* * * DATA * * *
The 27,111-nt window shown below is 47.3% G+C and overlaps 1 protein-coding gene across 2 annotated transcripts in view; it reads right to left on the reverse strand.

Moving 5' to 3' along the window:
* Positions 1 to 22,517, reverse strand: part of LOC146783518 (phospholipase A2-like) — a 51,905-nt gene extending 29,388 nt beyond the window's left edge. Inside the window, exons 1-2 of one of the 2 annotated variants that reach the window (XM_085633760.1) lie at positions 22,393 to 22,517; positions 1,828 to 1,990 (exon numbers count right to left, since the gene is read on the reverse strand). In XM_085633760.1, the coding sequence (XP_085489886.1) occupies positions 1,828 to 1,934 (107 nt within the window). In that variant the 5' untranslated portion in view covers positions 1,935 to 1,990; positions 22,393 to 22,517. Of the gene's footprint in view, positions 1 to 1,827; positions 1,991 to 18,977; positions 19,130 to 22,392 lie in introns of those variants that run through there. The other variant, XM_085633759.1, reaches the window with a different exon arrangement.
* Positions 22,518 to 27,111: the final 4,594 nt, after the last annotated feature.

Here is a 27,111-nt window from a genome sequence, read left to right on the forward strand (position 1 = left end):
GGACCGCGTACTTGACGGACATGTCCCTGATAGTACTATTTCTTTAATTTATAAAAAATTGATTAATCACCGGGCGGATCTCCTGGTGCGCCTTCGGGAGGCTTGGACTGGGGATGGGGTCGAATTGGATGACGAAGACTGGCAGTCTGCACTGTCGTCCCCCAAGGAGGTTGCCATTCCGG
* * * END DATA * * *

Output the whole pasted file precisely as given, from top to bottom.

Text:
The 27,111-nt window shown below is 47.3% G+C and overlaps 1 protein-coding gene across 2 annotated transcripts in view; it reads right to left on the reverse strand.

Moving 5' to 3' along the window:
* Positions 1 to 22,517, reverse strand: part of LOC146783518 (phospholipase A2-like) — a 51,905-nt gene extending 29,388 nt beyond the window's left edge. Inside the window, exons 1-2 of one of the 2 annotated variants that reach the window (XM_085633760.1) lie at positions 22,393 to 22,517; positions 1,828 to 1,990 (exon numbers count right to left, since the gene is read on the reverse strand). In XM_085633760.1, the coding sequence (XP_085489886.1) occupies positions 1,828 to 1,934 (107 nt within the window). In that variant the 5' untranslated portion in view covers positions 1,935 to 1,990; positions 22,393 to 22,517. Of the gene's footprint in view, positions 1 to 1,827; positions 1,991 to 18,977; positions 19,130 to 22,392 lie in introns of those variants that run through there. The other variant, XM_085633759.1, reaches the window with a different exon arrangement.
* Positions 22,518 to 27,111: the final 4,594 nt, after the last annotated feature.

Here is a 27,111-nt window from a genome sequence, read left to right on the forward strand (position 1 = left end):
GGACCGCGTACTTGACGGACATGTCCCTGATAGTACTATTTCTTTAATTTATAAAAAATTGATTAATCACCGGGCGGATCTCCTGGTGCGCCTTCGGGAGGCTTGGACTGGGGATGGGGTCGAATTGGATGACGAAGACTGGCAGTCTGCACTGTCGTCCCCCAAGGAGGTTGCCATTCCGG